It won’t be long before the first half of the school year is over, and that means that the push is on to bring the grades up to an acceptable level. Hopefully you and your AD/HD child have been practicing good habits all year long – managing time well, staying organized, and studying hard.
If you have a typical AD/HD child, though, what more likely happened is that you started off the school year with the best of intentions – you had everything under control. At some point, though, things started to slip, just a little. Before you quite knew how it happened, you had slipped back into the same bad habits as previous years – playing catch up with time and assignments, hurrying from one thing to the next, occasionally forgetting a thing or two.
If this scenario sounds more like life as you know it, then I’ve got a few tips that may help salvage things, grade-wise:
- Find out if full or partial credit is a possibility for missing assignments.
- Find out if extra credit is a possibility. If the teacher is at all open, try to suggest something that plays to your child’s strengths. For instance, my son is very talented when it comes to graphic design. He once put together a web site about Napoleon for his history class as extra credit.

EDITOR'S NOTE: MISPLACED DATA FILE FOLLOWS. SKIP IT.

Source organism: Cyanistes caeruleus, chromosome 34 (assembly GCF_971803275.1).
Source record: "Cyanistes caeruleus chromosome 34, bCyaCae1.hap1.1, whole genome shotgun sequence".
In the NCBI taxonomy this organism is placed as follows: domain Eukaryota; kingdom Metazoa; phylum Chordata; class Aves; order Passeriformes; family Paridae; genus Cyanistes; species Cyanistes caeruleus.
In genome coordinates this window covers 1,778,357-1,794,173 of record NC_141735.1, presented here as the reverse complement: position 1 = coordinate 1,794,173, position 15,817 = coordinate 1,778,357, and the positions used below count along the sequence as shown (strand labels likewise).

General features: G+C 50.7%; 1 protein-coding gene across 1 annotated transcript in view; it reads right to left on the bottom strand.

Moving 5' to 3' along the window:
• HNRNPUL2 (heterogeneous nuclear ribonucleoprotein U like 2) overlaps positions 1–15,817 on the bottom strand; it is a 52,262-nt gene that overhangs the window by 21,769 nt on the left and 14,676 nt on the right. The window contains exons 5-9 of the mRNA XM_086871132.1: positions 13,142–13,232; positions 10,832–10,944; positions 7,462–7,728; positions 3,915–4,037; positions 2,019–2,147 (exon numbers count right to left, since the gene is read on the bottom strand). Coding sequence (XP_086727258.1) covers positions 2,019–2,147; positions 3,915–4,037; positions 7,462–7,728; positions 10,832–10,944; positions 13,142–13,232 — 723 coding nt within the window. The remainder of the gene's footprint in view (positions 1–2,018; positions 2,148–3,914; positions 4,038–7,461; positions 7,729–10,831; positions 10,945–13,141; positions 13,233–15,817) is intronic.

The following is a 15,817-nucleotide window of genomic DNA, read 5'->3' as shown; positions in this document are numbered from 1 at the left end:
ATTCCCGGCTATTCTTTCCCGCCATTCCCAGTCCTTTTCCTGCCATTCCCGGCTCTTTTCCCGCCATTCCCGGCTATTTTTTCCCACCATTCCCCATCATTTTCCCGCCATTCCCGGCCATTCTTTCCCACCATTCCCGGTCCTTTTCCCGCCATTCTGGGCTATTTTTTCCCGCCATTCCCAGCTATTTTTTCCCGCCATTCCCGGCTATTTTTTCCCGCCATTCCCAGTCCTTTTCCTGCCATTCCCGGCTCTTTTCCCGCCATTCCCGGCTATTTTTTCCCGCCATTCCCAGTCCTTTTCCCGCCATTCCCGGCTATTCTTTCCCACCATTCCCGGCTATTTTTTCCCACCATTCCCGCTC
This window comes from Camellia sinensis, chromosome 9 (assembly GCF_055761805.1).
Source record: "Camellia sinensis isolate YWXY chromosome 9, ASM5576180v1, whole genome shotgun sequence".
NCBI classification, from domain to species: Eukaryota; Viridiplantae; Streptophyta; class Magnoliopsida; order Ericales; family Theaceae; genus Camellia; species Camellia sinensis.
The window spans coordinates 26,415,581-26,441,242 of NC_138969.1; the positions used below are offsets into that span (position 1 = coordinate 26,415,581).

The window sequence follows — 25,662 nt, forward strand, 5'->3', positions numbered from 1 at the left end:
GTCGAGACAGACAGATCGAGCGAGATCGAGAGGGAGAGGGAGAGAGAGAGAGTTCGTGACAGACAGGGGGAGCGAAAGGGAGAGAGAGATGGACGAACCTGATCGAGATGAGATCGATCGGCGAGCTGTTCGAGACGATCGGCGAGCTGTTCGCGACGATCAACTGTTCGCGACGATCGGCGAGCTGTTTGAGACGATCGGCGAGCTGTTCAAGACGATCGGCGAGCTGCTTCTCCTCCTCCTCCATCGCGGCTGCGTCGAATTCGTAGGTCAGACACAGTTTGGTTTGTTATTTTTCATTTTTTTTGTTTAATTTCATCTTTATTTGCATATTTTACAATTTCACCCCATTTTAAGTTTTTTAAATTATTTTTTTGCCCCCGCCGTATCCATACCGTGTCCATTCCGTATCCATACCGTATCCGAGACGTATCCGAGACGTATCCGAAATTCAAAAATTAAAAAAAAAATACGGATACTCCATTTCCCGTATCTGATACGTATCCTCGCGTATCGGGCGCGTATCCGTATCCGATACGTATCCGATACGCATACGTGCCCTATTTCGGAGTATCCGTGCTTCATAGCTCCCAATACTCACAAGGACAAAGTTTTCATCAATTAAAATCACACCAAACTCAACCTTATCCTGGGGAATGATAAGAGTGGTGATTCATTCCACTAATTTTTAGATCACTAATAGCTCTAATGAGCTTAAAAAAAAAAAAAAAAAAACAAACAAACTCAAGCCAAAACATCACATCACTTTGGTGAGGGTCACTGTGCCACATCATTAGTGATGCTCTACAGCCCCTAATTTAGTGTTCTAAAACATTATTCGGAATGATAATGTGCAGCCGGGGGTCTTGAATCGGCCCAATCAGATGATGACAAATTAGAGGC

- Run the numbers to see if the effort is worth it. Most teachers have a break-down that tells you how much things like homework, tests, final exams, and class participation are worth. Plug in the numbers you already have for work that’s been done (or missed, as the case may be), and then play with what’s left to see if it’s even possible to pass the class. Start by assuming 100% for all future assignments, and then take it from there. The University of Kansas has an easy to use calculator here.
- Double check the teacher’s math. Look at each paper to make sure it was tallied correctly, and then double-check the class grade calculations. They’re most likely correct, but it doesn’t hurt to check.
- If you have to, cut your losses. If, after running the numbers and speaking to the teacher, you determine that there is no way for your child to pass the class, then you have to make some tough decisions. Dropping the class may be an option, but it may also mean delaying graduation or attending summer school. I feel that there is something worthwhile to be gained by staying in the class, because it gives your child a chance to at least experience the rest of the class. Although they may not be passing it, they may still benefit by being in the class, listening and participating. Sometimes taking away the pressure of getting a good grade allows them to relax and learn. Also put this class’s assignments at the bottom of the pile each evening. Again, it’s worthwhile to do the homework just for any learning that may take place, but there’s no sense in adding stress and extra time to the evening unnecessarily.